Jan

13

As anyone who reads this blog often knows,

a. I like Chardonnay

b. You need to get a life

c. The purpose is for me to write down stuff I want to remember later. Serendipitously, this often turns out to be stuff other people would like to know as well.

If you teach statistics …

Teacher’s Domain data analysis and probability section – this is for younger students, most of the videos and lesson plans here are for grades 4-8, with a few that are lower or higher. On the other hand, I was very impressed with the quality. The Spoiled One watched the video on interpreting line graphs and commented,

“Yeah, this is less boring than that stuff you usually have me watch.”

which is as good an endorsement as a parent usually gets on anything from a teenager. (Can I get an “Amen”?)

Rice Virtual Lab in Statistics – is another one that has been around for over a decade and when I found it I thought, “Oh my, God, where have you been all of my life?”. It has examples from actual studies with research design, code in SAS and JMP, output, interpretation and you can even have it read to you by the author. I’d put this solidly at the undergraduate level.

Stats2Lab at Grinnell College – is a nice example of what Vygotsky would call scaffolding for students in their second course in statistics. It provides research designs using games, with detailed procedures for data collection, hypotheses and even suggestions on literature review.

Socialresearchmethods.net – as the name implies, it is not only statistics, but it does include  a free online statistics textbook that is good, a book in simulations, an application to help you choose the correct statistic and many full-text articles for download.

Three that I mentioned last month but I am mentioning them again so that I don’t forget ….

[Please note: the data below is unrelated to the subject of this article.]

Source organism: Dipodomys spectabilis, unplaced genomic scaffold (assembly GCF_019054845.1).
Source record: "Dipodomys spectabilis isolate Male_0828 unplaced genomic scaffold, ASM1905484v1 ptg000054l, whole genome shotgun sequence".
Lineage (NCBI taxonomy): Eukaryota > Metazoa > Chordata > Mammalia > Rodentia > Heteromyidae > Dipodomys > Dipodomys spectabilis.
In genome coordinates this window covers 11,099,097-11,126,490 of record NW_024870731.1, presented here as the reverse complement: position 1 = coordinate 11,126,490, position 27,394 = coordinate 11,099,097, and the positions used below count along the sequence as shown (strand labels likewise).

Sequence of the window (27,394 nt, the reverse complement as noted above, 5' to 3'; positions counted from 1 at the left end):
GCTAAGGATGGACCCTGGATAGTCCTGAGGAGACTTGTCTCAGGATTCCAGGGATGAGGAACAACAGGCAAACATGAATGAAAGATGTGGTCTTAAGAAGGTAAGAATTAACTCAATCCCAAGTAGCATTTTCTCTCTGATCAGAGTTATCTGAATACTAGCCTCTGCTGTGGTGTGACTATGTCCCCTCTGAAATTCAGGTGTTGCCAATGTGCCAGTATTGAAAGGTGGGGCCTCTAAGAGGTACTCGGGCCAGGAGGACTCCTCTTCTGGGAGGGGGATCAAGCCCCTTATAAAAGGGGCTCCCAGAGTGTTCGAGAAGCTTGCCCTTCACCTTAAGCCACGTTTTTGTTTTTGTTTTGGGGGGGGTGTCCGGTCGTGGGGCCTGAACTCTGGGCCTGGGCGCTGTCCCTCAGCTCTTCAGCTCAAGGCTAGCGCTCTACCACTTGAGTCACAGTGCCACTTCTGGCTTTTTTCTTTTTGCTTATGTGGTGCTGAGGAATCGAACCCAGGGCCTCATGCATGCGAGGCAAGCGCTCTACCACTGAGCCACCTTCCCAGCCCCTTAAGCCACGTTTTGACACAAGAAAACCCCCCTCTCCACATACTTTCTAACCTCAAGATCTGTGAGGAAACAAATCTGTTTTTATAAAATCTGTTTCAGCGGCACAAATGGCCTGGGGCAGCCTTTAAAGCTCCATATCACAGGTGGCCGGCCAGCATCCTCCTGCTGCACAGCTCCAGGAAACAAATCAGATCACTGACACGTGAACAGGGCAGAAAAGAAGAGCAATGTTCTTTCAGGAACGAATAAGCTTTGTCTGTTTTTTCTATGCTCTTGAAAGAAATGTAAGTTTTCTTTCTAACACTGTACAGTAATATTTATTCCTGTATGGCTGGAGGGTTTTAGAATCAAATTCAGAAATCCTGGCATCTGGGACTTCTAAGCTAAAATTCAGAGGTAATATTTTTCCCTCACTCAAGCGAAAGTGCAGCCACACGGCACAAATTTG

Consortium for the Advancement of Undergraduate Statistics Education, a.k.a. causeweb.org – where have you been all of my life? Don’t let the name fool you, there are workshops, webinars and resources for you whether you teach high school or graduate level statistics as well.

Against all odds – statistics videos done in 1989, but still timely. Seriously, a normal distribution hasn’t changed much.

SAS Curriculum Pathways – I mention this again, even though I mentioned it in a previous post, simply because I knew about it for years and never looked at it. It’s really cool. I’ve recommended it to several teachers I know who have never looked at it, either. I know why, too. We are all busy. I knocked off work at 1:30 to write this blog, so I can relate. Seriously, though, this site has explanations, examples, problems. Like a textbook, but better, and free. My favorite was their part on box and whisker plots. I’m going through a graphs with bars period in my life. Everything I’ve seen here is high school level or below. May-be at the introductory undergraduate level.

If I ever have time (how many things in life do I preface with that?) …. some day I would like to create a statistics course with no textbook, just access to online resources and activities. I’d also cut the lecture time in half and just have them read some of the great resources on the web, then we’d discuss those in class.

 


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